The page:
These protein and antioxidant-rich food are great for preventing the recurrence of breast cancer, says Academy of Nutrition and Dietetics.

Isoflavones present in soy are known to inhibit tumor growth and limits production of hormones related to cancer as well.

In video below, Dana-Farber breast cancer expert Dr. Wendy Chen reaffirms that eating soy products is safe for breast cancer survivors.


2. Omega-3 Rich Foods – Especially Flax Seeds

Polyunsaturated fatty acids or PUFA includes healthy fats like omega-3. Having a diet rich in omega-3 is proven to prevent as well as reduce the growth of tumor cells in breast cancer.

Having omega-3 food is also great for losing weight, as per some researches revealed by the U.S. National Library of Medicine.

You can discuss with your doctor then add omega-3 rich foods in your diet. This will provide you the healthy cholesterol that your body needs but will not cause weight gain.

It is recommended that you take them in the form of natural foods, and not in the form of supplements that may reduce the effectiveness of chemotherapy.

Foods that are rich in Omega-3 include:

  • fish (eg. salmon, tuna, mackerel, sardines)
  • nuts (eg. walnut, almonds)
  • seeds (eg. chia seeds, flax seeds)

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Here are 3 Mayo Clinic’s recipes and recommended methods to cook with nuts:

And in video below, Lacey shared 5 easy and fast homemade Chia jam recipes that are sugar-free:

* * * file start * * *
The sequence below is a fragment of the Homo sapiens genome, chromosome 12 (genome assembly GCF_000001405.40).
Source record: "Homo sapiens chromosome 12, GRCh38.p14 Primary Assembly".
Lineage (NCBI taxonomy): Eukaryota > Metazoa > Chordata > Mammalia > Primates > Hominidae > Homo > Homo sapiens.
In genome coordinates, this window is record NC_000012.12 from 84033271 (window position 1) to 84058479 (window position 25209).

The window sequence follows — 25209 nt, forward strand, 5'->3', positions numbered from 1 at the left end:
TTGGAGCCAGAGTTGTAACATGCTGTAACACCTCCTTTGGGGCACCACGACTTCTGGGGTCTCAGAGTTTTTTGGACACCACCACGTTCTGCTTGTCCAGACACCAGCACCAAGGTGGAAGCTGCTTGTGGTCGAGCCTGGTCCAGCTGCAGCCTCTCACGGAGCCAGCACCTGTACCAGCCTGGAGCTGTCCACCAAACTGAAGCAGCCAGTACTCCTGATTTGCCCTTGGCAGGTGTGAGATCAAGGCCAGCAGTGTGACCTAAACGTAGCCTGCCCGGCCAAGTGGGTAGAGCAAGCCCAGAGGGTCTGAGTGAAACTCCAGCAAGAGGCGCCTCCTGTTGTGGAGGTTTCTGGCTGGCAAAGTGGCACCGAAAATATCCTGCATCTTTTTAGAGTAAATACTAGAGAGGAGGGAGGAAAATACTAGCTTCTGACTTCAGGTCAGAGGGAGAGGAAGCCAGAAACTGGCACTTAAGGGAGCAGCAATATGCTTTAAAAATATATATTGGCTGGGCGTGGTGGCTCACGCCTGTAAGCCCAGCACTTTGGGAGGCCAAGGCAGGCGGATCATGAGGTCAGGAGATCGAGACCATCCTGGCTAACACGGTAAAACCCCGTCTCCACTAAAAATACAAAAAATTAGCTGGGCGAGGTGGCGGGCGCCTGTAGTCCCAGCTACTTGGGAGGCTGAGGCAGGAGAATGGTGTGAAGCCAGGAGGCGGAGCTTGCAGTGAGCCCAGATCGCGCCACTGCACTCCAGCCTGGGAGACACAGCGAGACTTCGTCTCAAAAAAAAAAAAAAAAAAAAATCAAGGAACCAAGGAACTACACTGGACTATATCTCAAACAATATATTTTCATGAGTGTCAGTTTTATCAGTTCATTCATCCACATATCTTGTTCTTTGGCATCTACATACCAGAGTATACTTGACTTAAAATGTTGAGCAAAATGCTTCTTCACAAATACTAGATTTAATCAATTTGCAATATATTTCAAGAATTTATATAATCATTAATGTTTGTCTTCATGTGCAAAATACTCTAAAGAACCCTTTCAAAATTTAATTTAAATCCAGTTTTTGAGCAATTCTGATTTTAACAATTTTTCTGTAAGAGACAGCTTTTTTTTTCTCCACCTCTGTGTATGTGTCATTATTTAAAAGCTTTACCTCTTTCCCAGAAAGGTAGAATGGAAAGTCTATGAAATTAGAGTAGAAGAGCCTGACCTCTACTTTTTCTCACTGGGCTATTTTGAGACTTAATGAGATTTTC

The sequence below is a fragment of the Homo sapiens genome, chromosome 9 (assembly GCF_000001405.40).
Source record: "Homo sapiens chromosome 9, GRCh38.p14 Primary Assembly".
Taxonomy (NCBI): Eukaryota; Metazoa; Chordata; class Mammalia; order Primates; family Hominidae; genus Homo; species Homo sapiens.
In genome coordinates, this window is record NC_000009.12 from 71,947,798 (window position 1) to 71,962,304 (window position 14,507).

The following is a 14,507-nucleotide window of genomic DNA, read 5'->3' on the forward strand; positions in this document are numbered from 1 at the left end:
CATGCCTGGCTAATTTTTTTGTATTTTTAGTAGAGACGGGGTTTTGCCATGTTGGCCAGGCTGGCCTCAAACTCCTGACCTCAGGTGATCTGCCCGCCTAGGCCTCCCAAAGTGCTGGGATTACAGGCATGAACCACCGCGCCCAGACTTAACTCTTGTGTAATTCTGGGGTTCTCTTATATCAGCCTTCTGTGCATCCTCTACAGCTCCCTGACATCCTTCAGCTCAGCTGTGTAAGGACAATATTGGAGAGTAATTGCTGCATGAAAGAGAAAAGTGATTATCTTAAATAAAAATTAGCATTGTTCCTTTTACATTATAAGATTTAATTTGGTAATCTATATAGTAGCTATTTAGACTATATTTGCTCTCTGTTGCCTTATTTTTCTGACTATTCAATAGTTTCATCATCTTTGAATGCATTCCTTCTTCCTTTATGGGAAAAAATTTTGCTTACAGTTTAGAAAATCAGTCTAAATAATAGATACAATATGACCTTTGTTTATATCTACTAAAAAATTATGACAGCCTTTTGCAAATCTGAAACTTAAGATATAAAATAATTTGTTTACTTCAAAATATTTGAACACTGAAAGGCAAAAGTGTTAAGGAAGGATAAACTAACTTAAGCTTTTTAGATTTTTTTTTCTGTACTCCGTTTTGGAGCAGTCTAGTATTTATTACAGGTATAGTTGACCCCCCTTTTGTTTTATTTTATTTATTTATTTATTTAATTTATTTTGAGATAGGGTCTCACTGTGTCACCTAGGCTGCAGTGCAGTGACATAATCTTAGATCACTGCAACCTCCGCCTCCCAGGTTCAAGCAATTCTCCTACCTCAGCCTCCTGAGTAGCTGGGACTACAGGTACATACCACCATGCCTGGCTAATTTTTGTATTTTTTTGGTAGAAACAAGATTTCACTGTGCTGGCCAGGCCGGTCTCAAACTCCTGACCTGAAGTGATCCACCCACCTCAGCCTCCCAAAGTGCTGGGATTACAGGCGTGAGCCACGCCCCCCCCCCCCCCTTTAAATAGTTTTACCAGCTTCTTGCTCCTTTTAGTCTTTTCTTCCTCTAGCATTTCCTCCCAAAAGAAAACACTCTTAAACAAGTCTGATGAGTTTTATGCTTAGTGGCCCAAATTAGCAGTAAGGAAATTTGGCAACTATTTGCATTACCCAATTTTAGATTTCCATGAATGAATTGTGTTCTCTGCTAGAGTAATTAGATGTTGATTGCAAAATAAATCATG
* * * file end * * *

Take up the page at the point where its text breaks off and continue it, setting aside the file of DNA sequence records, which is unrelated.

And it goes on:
• Strawberry Chia Jam
  • Blackberry Chia Jam
  • Peach Chia Jam
  • Blueberry Chia Jam
  • Raspberry Chia Jam

As a great vegetarian/vegan alternative to fish in terms of omega-3 rich foods, flax seeds possess enormous health benefits and nutritional content that cannot be ignored.

This omega-3, fibers, and lignan rich seeds should be part of the diet plan of breast cancer patient/survivor.

The followings are some of the proven benefits of flax seeds, as revealed by Frontiers in Nutrition:

  • Lignans are structurally similar to human estrogen, and hence they bind to the estrogen-receptors and block them. This decreases cell growth. Thus, it has an anti-estrogen activity.
  • It promotes cell-death in breast cancer tumor cells, suppresses growth and size of tumor.
  • It also reduces tumor cell division.

Watch the comprehensive “Flaxseeds & Breast Cancer Survival: Clinical Evidence” video below by Dr. Greger to learn more:

It is recommended to take all the nutrients mentioned above in their natural food state, and avoid taking any additional supplements during chemotherapy, because:

  • you don’t know how they might interact with the chemotherapeutic drugs, and many studies show their supplemental forms may interfere with the effectiveness of the chemotherapy.
  • some of the nutrients are better absorbed in their natural forms. For example, phytochemicals in the supplement forms are not that easily absorbed. Always speak with your doctor regarding the intake of any extra supplements.


3. Breast Cancer Diet with Food Rich in Carotenoids

Carotenoid rich foods are particularly protective against the estrogen-receptor negative breast cancers, which are less common but more difficult to treat. They also prevent recurrence of the disease, especially the more aggressive and fatal kind of tumors.

For instance, research revealed by The American Journal of Clinical Nutrition shows higher concentrations of carotenoids were associated with 18 – 28% statistically significantly lower risks of breast cancer.

This research is further elaborated by Dr. Ben Weitz in the following video:

In the following video, breast cancer expert and cancer survivor Dr. Dawn Mussallem shares further information about the role of Carotenoids in fighting and preventing cancer: